Compare and contrast the models and goals of coaching and consulting as they apply to vocational psychology.
Coaching and Consultation Models Recognizing the many characteristics and roles of career counseling is beneficial in informing you as to the value and expertise each offers clients. As you review Chapter 10, keep in mind how the traditional consultation model has given rise to a variety of modalities that focus on specific roles in the consultation process. To prepare for this Discussion:
· Review this week’s Learning Resources.
· Compare and contrast the models and goals of coaching and consulting as they apply to vocational psychology. Think about the following questions:
. what are the challenges or dilemmas associated with each model?
. What are the benefits of each model?
. Which aspects of the models most appeal to you? Does one model resonate with your more than the other? If so, why?
. How could your work with clients be informed by one of both of these models?.
Question Post by Day 4 a comparison between coaching and consulting, a summary of key insights gained about the use of the coaching and consulting models, and how you could utilize these approaches in your work with clients.INTERNATIONAL COACHING FEDERATION CODE OF ETHICS
Section 1: Definitions
•Coaching: Coaching is partnering with clients in a thought-provoking and creative process that inspires them to maximize their personal and professional potential.
•A professional coaching relationship: A professional coaching relationship exists when coaching includes a business agreement or contract that defines the responsibilities of each party.
•An ICF Professional Coach: An ICF Professional Coach also agrees to practice the ICF Professional Core Competencies and pledges accountability to the ICF Code of Ethics.
In order to clarify roles in the coaching relationship, it is often necessary to distinguish between the client and the sponsor. In most cases, the client and sponsor are the same person and therefore jointly referred to as the client. For purposes of identification, however, the International Coach Federation defines these roles as follows:
•Client: The “client” is the person(s) being coached.
•Sponsor: The “sponsor” is the entity (including its representatives) paying for and/or arranging for coaching services to be provided.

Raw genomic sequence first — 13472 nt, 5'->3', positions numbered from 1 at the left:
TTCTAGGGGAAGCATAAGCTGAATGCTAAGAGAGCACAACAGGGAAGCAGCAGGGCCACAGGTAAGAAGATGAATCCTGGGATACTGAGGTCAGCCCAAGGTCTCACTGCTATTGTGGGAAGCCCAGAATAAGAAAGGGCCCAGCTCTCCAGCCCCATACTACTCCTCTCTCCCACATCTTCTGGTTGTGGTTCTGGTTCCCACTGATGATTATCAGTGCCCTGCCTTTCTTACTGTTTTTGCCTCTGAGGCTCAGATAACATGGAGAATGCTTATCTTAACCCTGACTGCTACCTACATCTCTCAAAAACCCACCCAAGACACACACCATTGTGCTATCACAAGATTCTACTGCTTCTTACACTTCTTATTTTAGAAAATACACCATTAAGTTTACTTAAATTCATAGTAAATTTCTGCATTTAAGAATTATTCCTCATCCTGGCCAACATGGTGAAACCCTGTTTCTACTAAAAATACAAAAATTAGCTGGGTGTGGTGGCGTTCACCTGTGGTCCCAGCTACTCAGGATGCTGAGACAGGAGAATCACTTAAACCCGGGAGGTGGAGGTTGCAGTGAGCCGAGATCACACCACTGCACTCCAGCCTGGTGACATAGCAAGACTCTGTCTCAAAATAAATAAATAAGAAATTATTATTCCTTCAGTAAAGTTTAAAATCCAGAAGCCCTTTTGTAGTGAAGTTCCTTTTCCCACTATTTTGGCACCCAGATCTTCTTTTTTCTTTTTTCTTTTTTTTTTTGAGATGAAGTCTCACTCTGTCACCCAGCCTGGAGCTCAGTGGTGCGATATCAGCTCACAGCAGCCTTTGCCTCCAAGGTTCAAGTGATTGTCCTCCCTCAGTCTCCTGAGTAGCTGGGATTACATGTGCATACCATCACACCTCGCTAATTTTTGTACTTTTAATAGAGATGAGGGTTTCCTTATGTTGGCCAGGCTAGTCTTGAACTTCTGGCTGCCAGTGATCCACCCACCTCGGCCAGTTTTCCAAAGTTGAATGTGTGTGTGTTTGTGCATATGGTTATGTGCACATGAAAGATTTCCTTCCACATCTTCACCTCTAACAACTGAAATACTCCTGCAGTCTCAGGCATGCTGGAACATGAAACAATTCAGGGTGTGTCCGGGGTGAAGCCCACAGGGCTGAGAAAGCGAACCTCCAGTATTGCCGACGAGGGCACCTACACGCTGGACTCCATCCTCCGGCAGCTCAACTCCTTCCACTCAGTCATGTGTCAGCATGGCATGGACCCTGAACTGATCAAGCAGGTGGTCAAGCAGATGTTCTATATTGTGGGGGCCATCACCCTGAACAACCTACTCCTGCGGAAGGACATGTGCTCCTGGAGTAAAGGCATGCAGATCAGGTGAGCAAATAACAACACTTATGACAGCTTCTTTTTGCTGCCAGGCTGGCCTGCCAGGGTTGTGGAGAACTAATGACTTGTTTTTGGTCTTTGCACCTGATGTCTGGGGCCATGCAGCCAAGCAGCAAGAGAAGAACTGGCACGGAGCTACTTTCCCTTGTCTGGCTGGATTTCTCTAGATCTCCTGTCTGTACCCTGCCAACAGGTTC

In all cases, coaching engagement contracts or agreements should clearly establish the rights, roles, and responsibilities for both the client and sponsor if they are not the same persons.
Part Two: The ICF Standards of Ethical Conduct
Preamble: ICF Professional Coaches aspire to conduct themselves in a manner that reflects positively upon the coaching profession; are respectful of different approaches to coaching; and recognize that they are also bound by applicable laws and regulations.
Section 1: Professional Conduct At Large
As a coach:
1) I will not knowingly make any public statement that is untrue or misleading about what I offer as a coach, or make false claims in any written documents relating to the coaching profession or my credentials or the ICF
2) I will accurately identify my coaching qualifications, expertise, experience, certifications and ICF Credentials.
3) I will recognize and honor the efforts and contributions of others and not misrepresent them as my own. I understand that violating this standard may leave me subject to legal remedy by a third party.
4) I will, at all times, strive to recognize personal issues that may impair, conflict, or interfere with my coaching performance or my professional coaching relationships. Whenever the facts and circumstances necessitate, I will promptly seek professional assistance and determine the action to be taken, including whether it is appropriate to suspend or terminate my coaching relationship(s).
5) I will conduct myself in accordance with the ICF Code of Ethics in all coach training, coach mentoring, and coach supervisory activities.
6) I will conduct and report research with competence, honesty, and within recognized scientific standards and applicable subject guidelines. My research will be carried out with the necessary consent and approval of those involved, and with an approach that will protect participants from any potential harm. All research efforts will be performed in a manner that complies with all the applicable laws of the country in which the research is conducted.
7) I will maintain, store, and dispose of any records created during my coaching business in a manner that promotes confidentiality, security, and privacy, and complies with any applicable laws and agreements
8) I will use ICF member contact information (e-mail addresses, telephone numbers, etc.) only in the manner and to the extent authorized by the ICF.
Section 2: Conflicts of Interest
As a coach:
9) I will seek to avoid conflicts of interest and potential conflicts of interest and openly disclose any such conflicts. I will offer to remove myself when such a conflict arises.
10) I will disclose to my client and his or her sponsor all anticipated compensation from third parties that I may pay or receive for referrals of that client.
11) I will only barter for services, goods or other non-monetary remuneration when it will not impair the coaching relationship.
12) I will not knowingly take any personal, professional, or monetary advantage or benefit of the coach-client relationship, except by a form of compensation as agreed in the agreement or contract.
Section 3: Professional Conduct with Clients